“Independent bookstores have been steadily expanding for several years. Vinyl records have witnessed a decade-long boom in popularity (more than 200,000 newly pressed records are sold each week in the United States), while sales of instant-film cameras, paper notebooks, board games and Broadway tickets are all growing again… We do not face a simple choice of digital or analog. That is the false logic of the binary code that computers are programmed with, which ignores the complexity of life in the real world. Instead, we are faced with a decision of how to strike the right balance between the two.”
I had read many accounts of individual faculty members… but in mid-August, I discovered Starr Sackstein’s book Hacking Assessment: 10 Ways to Go Gradeless in a Traditional Grades School, which gave me some cover in case students or administrators challenged this.”
“I built these pieces as a way of introducing or reinforcing students’ ideas on motion and acceleration, inertia and kinetic energy, so let’s take a look at some of them… This piece I refer to as a Galileo Track… This piece was important because it was actually a piece that Galileo designed to help explain the idea of inertia.”
Two [studies] replicated previous research, finding that people who are open to aesthetic experiences ‘felt more inspired in their daily lives, and in turn performed better on creativity tasks.’
The common pattern in the natural cycle of creative evolution — we learn our own minds by finding out what we love; these models integrate into a sensibility; out of that sensibility arises the initial impulse for imitation, which, aided by the gradual acquisition of technical mastery, eventually ripens into original creation.”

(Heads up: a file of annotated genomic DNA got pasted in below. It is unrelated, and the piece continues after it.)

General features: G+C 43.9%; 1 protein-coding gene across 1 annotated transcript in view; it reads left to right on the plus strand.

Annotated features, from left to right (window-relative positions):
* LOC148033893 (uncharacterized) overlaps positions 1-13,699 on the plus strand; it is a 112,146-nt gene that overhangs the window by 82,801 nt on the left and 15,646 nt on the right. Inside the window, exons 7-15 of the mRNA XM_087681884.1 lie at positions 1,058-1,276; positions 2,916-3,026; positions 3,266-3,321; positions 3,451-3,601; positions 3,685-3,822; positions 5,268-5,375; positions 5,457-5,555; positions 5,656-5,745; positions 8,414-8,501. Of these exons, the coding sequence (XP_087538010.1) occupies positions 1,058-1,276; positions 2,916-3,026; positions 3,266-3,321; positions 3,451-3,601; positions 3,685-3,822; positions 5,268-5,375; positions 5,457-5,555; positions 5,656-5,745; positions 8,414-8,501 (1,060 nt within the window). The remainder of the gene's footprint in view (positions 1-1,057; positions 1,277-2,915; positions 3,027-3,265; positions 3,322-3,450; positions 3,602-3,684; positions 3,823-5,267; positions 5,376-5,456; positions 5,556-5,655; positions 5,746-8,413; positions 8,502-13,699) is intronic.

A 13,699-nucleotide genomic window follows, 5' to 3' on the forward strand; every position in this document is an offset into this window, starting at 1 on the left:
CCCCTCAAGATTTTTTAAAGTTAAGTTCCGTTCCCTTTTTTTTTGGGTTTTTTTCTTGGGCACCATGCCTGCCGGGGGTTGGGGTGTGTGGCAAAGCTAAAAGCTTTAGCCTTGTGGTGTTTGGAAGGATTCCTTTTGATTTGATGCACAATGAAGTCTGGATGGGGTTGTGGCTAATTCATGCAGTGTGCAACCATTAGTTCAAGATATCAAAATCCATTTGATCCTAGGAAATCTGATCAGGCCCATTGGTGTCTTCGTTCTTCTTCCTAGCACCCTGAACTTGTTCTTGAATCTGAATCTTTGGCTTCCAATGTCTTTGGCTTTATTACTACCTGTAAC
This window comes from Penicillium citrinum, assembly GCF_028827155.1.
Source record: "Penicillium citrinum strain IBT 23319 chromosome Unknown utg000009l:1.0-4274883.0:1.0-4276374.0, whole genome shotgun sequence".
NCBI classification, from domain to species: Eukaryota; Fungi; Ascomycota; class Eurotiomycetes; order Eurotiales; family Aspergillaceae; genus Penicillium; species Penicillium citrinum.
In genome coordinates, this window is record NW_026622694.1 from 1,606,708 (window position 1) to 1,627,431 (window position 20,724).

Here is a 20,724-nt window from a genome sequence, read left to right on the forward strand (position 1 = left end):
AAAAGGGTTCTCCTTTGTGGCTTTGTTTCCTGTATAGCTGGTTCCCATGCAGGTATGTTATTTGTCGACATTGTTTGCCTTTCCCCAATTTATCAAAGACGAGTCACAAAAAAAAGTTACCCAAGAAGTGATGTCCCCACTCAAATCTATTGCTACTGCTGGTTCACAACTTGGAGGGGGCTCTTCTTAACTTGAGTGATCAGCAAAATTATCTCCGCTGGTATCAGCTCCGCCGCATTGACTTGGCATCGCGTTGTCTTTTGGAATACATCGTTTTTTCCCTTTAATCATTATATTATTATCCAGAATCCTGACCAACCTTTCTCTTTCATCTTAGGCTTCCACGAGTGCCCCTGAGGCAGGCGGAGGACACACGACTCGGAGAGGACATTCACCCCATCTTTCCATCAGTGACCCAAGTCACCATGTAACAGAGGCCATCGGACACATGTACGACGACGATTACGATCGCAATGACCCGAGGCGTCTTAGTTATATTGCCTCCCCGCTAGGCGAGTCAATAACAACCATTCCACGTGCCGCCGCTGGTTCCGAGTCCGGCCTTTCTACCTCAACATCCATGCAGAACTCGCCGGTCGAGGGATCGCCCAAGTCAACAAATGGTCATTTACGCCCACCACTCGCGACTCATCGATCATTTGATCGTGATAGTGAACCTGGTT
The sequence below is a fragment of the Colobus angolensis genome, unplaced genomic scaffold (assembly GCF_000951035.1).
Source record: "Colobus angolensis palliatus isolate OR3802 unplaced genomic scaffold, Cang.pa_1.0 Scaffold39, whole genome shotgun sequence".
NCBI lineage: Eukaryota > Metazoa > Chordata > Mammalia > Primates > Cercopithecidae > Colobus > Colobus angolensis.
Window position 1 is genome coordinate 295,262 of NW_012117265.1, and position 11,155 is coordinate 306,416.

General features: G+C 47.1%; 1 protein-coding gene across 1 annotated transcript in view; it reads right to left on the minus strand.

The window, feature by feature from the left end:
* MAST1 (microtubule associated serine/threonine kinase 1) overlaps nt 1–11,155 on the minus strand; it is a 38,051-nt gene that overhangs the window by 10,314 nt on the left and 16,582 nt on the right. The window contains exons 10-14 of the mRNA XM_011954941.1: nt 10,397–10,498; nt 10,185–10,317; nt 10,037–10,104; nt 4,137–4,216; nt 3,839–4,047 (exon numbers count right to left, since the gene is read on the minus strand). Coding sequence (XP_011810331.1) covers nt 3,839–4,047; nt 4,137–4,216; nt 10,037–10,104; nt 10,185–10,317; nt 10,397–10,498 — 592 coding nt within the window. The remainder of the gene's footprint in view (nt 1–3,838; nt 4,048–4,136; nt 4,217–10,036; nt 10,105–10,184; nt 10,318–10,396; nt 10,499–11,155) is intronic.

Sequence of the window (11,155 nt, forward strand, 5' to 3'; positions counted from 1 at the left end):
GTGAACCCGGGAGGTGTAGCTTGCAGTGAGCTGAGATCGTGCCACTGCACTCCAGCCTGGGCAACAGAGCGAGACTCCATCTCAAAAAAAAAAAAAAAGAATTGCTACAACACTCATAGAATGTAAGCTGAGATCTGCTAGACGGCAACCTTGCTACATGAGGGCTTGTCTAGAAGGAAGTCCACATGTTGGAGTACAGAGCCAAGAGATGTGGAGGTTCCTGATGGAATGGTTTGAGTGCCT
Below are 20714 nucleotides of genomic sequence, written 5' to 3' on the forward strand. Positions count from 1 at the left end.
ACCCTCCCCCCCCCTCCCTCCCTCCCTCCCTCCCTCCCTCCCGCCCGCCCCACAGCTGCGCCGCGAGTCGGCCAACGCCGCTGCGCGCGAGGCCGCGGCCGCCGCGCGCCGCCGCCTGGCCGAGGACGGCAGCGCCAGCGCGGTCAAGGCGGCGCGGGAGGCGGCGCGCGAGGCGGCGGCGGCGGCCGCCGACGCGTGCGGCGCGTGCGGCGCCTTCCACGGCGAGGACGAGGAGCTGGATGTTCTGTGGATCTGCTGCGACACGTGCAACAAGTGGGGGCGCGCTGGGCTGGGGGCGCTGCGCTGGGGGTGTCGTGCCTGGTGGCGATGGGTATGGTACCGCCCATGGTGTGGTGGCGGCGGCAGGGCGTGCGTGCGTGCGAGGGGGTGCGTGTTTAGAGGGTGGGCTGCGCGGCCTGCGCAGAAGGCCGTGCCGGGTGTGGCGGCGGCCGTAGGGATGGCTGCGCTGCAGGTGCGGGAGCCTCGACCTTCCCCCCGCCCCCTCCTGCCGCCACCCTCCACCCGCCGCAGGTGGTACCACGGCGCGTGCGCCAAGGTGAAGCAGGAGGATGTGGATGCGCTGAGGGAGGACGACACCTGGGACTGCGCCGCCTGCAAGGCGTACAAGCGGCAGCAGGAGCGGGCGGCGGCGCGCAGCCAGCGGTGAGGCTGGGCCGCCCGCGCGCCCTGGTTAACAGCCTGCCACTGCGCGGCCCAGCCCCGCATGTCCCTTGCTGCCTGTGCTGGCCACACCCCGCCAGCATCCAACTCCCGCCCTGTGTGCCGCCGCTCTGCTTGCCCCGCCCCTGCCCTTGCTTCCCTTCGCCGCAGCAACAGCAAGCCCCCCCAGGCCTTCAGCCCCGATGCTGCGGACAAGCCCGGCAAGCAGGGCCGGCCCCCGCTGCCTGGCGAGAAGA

Math predicts reading; reading does not predict math. We don’t know why.”
Cuban told me one of Summit’s key strengths is its skilled, well-trained teachers—teachers get eight weeks of paid time to improve their craft during the school year, in addition to one paid month during the summer—who use technology to achieve specific goals and their professional judgment to make decisions on how and why certain learning will take place.”
Here are a few ideas as a kind of quick overview, with general summaries for each. I’ve added “tags” for each domain so that we can begin to see how existing and emerging initiatives (e.g., personalized learning), trends (e.g., the flipped classroom), and buzz words (e.g., digital footprint) might fit into each.”
It’s a powerful form of exposition that combines computational thinking on the part of the human author with computational knowledge and computational processing from the computer.”
Find someone you love and trust, and share the thing with them. Then, commit to getting something tangible done in the next week. At the end of the week, reconnect and have that person ask you if you did your thing. If you did, you get a high-five. But if you didn’t…?”
Every week I send out articles I encounter from around the web. Subject matter ranges from hard knowledge about teaching to research about creativity and cognitive science to stories from other industries that, by analogy, inform what we do as educators. This breadth helps us see our work in new ways.
Readers include teachers, school leaders, university overseers, conference organizers, think tank workers, startup founders, nonprofit leaders, and people who are simply interested in what’s happening in education. They say it helps them keep tabs on what matters most in the conversation surrounding schools, teaching, learning, and more.
– Peter Nilsson